“I want to share with ME!”
Don’t we ALL? Who can argue with the brilliant logic of a 3-year-old little girl?!
The thing is, we all have to learn to be our own cheerleaders and personal life coaches. Instead of looking in all the wrong places (e.g., malls, catalogs, bars, escapes), the answer can be found within. I guess I was too skeptical, cynical and afraid to trust myself. I know better now, so I am doing better.
As a youngster, I became enthralled with collecting rocks. Someone started talking about arrowheads and geodes at 4-H and the search for these magical stones became an obsession. The very idea that these physical objects contained hundreds or thousands of years of secrets and usefulness in others’ hands was thrilling. I don’t think I ever found either type of rock but the searching, collecting, exploring and handling of all the other rocks I found gave me hours of great joy and my parents some well-deserved quiet.
One Christmas, my Grandmother gave me a rock polishing kit. I could take the rough, raw, basic rocks and immerse them in a capsule with a cleaning solution and after alot of time rolling around, they would come out sparkling, fresh and soft to the touch. It was okay but I much preferred the paper grocery bag full of dusty, mossy, grassy rocks I had been gathering. They were so much more interesting.
It wasn’t until about 5 years later, when adolescence hit and our family moved from our small town to the city that I realized people were like the polished stones. Life was just one big plate of perfectly shining rocks and it was frustrating to me that I would have to work at seeing everything back in its original, perfect state – raw, bumpy, earthy, rugged rocks.
Fortunately, the disillusionment did not last. I realized I could make my life a grand rock collecting adventure and that some of the shiny stones were fun to have around.
On my fortieth birthday, my five-year-old son spent the entire afternoon in our yard searching for “heart-shaped rocks” which he proudly delivered from filthy, chubby hands with this speech, “You gotta get old sometime, Mom!”. I kept them above my sink until a few of them fell into the garbage disposal and ground it to a halt. I was thrilled he understood natural beauty in the rocks and his aging Momma, and this reassured me his character was set.
It is now eleven years past my fortieth birthday. I still have a few of those heart-shaped rocks curated especially for me. They serve as gentle reminders of my purpose in life and the kind of person I want to be and others I choose to spend time with:
Kind – If I had to pick one single trait over everything, of course it would be kindness. Time and time again, practicing kindhearted gentleness brings greater joy and openness. Judgement divides and narrows everything immediately: hearts, feelings, opportunities, experiences and most of all, love.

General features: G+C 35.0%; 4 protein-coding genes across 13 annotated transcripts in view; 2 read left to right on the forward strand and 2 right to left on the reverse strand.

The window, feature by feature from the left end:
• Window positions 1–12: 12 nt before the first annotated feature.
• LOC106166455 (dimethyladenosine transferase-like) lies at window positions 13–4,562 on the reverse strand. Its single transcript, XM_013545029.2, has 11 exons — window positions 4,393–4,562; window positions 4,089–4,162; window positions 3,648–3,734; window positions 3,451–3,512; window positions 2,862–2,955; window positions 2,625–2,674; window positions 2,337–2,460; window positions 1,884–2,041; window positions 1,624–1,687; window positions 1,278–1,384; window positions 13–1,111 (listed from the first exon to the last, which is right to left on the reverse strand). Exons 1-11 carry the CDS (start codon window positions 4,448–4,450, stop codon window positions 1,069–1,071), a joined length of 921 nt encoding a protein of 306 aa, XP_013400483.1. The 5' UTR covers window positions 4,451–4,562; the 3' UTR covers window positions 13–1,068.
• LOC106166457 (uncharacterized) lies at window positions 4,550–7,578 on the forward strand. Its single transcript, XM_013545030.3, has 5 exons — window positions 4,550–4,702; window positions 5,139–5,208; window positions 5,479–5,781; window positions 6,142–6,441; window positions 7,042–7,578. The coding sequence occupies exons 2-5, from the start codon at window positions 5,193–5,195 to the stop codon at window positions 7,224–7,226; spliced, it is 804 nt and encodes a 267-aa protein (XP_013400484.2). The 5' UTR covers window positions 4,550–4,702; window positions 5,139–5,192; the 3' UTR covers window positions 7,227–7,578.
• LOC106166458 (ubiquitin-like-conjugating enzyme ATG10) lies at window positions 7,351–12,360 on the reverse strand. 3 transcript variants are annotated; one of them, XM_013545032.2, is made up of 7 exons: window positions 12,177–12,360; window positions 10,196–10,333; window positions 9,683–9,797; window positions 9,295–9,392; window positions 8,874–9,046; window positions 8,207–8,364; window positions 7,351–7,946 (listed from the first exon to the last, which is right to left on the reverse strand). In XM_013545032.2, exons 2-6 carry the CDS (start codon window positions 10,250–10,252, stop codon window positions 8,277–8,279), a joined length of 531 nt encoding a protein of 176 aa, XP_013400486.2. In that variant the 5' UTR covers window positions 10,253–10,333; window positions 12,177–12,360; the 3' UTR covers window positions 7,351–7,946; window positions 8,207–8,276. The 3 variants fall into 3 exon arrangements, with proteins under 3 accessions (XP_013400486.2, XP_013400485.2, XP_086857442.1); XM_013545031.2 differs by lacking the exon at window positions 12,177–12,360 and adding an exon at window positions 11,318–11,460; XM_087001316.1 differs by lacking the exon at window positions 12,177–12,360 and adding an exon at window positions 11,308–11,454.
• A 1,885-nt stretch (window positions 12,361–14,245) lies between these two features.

Patient – Yes, patience is a practice that does not come easily when we are young. At 51, I am a pretty patient person, and I am getting better at ignoring the “productivity culture”. If all you accomplish in one single day is reassuring people of your love and confidence in them, that is enough for me. I have a hard time being with “productive people” for long – they are boring.
Resourceful – You can have the IQ of a genius but still not be able to figure out how to manage simple challenges. More specifically, I am more excited about finding simple ways to handle life that reap positive benefits for the broader world than explaining why that might be a waste of time. To me, being resourceful is an inclusive approach to living and just being smart can be so selfish.
Creative – There is a time and place to be linear and logical (e.g., when applying for FAFSA support for your college-bound senior!) and the rest of life should be interesting and fun. I am not concerned anymore about “making sense” to others, I just need to validate creative energy by using it, damn the judgers! Creative people spend more time enjoying taking risks than calculating failures. That’s why I like them.
Simple – I would rather spend the day with a Humanitarian focused on addressing fundamental needs than talking to the most educated, well-traveled person. I am so happy that my journey has opened my eyes to this basic truth and fortunate to have daily opportunities to practice simplicity. As I am learning, simplicity encompasses more than just getting rid of physical and mental clutter – it is a spiritual practice that helps one focus on being fully present in the now. When all you have is now, you tend to appreciate it and make better choices.